LocalPCGuy on Feb 4, As others have said, why migrating away from LastPass? They definitely seem to be doing things properly in terms of security and I've been very happy with the security, as well as the ease of use when I set it up on a new machine. The problem with in-browser password management is that the attacker does not need to escape the browser. Addons like LastPass are mainly concerned with remote server weaknesses, but nothing will protect the browser from itself. I also have the mobile app installed on my iPhone. Why the switch? I work for an ISP and also manage systems and networks for schools, government organizations, health care facilities, investment firms, law offices, you name it.

How to Protect Your Mac with Password Manager

If someone were to gain access to all of my stored credentials, they could do a LOT of damage -- to myself as well as many, many others. While I have no reason to believe that there's anything wrong with LastPass from a security point of view , I am certain that the level of risk is lower with, i. LastPass user here, wondering why? I looked into LastPass last week.

It looked great on desktops, but on Android it's basically a separate browser. That's a no-go for me, I'd rather stick with Chrome. It's not a password manager, it's just an open source hashing algorithm that protects you from sites storing your password poorly. Instead of depending on them to store your password in a one-way hash, it does it on your end before sending the password to the site.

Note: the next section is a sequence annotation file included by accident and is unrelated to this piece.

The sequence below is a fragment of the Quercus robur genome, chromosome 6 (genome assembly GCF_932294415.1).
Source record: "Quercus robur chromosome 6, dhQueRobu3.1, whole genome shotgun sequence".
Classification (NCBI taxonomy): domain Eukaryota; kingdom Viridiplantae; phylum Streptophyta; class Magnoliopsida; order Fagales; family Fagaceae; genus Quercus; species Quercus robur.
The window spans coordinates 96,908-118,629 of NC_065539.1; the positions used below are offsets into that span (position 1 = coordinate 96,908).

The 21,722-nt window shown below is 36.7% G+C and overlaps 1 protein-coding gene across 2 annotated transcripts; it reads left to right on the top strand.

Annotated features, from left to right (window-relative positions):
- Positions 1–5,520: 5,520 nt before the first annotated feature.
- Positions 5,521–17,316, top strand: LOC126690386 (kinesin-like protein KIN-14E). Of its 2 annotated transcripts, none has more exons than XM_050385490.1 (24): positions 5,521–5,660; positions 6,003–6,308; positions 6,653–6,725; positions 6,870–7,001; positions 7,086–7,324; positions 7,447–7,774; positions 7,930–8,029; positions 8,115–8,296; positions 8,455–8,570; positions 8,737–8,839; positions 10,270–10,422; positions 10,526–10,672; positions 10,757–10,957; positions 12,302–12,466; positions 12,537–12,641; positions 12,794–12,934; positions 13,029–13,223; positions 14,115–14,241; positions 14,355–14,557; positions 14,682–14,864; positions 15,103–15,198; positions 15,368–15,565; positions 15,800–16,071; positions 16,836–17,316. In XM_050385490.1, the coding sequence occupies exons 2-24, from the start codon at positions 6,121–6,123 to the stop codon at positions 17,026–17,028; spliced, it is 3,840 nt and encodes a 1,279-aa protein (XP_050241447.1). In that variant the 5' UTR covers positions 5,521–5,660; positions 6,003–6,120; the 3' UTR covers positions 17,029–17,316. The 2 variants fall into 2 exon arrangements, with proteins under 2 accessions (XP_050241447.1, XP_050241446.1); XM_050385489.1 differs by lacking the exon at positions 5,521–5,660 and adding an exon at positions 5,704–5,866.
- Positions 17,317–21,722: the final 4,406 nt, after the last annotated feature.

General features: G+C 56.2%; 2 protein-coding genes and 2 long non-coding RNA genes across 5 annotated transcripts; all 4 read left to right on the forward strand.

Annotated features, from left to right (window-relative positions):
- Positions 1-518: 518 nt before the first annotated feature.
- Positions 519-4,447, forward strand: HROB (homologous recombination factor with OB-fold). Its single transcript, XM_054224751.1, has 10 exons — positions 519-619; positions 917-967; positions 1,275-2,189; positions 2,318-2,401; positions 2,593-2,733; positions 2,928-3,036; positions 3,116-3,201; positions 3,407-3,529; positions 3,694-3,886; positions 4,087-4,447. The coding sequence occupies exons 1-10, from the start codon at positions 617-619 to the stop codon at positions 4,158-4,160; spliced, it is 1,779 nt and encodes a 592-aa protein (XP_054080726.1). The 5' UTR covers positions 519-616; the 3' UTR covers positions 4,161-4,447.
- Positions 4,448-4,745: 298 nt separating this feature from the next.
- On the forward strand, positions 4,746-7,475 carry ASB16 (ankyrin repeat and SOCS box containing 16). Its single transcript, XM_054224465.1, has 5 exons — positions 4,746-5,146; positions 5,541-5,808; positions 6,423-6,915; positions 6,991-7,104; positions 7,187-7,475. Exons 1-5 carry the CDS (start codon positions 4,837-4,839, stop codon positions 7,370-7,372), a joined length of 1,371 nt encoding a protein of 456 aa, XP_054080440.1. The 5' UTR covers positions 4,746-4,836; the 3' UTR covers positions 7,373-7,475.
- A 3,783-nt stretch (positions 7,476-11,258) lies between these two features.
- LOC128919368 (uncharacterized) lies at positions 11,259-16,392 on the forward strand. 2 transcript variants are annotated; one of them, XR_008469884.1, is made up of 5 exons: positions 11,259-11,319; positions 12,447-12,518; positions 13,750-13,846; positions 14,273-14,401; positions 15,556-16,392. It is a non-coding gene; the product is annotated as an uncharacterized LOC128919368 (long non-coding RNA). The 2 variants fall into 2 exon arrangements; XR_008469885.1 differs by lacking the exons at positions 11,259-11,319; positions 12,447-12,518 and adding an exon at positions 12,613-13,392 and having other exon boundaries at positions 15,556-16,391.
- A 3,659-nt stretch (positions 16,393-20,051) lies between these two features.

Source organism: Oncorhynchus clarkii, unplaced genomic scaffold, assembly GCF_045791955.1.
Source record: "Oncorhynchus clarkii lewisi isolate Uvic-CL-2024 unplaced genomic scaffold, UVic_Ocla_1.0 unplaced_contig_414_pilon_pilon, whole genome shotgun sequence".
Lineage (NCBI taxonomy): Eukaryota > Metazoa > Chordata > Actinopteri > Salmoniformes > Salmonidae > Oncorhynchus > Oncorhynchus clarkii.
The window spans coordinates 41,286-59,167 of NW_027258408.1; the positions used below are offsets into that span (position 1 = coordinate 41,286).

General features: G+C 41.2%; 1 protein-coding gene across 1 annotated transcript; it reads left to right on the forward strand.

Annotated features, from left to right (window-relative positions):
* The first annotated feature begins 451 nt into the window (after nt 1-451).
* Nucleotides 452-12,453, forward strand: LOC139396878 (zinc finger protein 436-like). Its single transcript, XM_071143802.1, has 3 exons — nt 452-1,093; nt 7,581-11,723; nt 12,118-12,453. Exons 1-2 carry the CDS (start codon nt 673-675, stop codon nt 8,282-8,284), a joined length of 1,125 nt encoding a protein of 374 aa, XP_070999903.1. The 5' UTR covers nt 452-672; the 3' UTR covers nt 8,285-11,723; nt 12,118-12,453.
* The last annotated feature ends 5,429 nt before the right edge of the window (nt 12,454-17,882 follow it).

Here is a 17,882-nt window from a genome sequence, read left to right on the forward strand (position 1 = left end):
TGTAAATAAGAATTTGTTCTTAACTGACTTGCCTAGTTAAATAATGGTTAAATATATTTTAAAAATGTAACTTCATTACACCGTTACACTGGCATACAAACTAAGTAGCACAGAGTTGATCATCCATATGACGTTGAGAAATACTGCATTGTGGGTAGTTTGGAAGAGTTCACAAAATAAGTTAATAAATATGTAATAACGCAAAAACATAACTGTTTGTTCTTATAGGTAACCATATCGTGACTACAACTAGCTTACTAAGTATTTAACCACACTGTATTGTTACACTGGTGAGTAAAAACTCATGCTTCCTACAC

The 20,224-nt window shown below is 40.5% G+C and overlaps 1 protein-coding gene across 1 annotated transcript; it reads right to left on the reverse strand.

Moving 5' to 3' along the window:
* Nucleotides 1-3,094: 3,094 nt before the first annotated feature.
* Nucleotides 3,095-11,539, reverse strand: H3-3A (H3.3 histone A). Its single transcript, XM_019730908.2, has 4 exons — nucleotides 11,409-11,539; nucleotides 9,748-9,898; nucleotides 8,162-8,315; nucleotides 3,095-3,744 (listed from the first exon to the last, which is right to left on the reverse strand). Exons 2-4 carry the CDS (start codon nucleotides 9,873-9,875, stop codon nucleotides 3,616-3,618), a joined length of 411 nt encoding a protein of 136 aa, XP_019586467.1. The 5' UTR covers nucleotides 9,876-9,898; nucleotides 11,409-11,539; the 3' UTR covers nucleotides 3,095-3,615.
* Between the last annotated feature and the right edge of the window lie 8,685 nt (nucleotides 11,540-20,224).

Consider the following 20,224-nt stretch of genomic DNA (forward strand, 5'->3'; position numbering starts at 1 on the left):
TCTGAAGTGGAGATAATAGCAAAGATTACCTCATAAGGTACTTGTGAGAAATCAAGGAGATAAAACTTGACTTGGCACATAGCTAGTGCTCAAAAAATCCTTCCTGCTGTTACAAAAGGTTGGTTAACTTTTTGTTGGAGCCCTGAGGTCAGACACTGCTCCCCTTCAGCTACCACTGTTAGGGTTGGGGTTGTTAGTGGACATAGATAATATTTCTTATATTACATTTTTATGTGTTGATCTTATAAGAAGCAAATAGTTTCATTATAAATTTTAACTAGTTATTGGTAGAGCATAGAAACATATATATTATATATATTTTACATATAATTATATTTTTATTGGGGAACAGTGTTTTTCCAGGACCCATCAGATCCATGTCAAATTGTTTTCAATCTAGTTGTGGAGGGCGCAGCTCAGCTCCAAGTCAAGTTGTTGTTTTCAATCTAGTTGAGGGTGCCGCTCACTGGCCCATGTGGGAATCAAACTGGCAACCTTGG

The form on the site is just a demo and backup if you need to use it outside of your own browser. What you really want is the extension for most major browsers. You can type in the same strong password to every site and the extension will always hash it to the site specific password so you don't have to worry about them storing it poorly. You can also use unique master passwords for certain sites, if you so choose. I ended up ditching it in favor of KeePass mostly because if a site is hacked and your plaintext hash is compromised there isn't a clean way to generate a new password every time.

I used pwdhash for a long time, and moved to KeePass. Oh nice, I've been thinking about something like this a lot lately. I don't really like the idea of truncating the generated password, though. I'd rather it use a proper KDF and fill the password field to its limit. I think the reason they did it is because a lot of sites have maximum password lengths that would prevent the full output. Those are exactly the type of sites that you want to be using something like this on.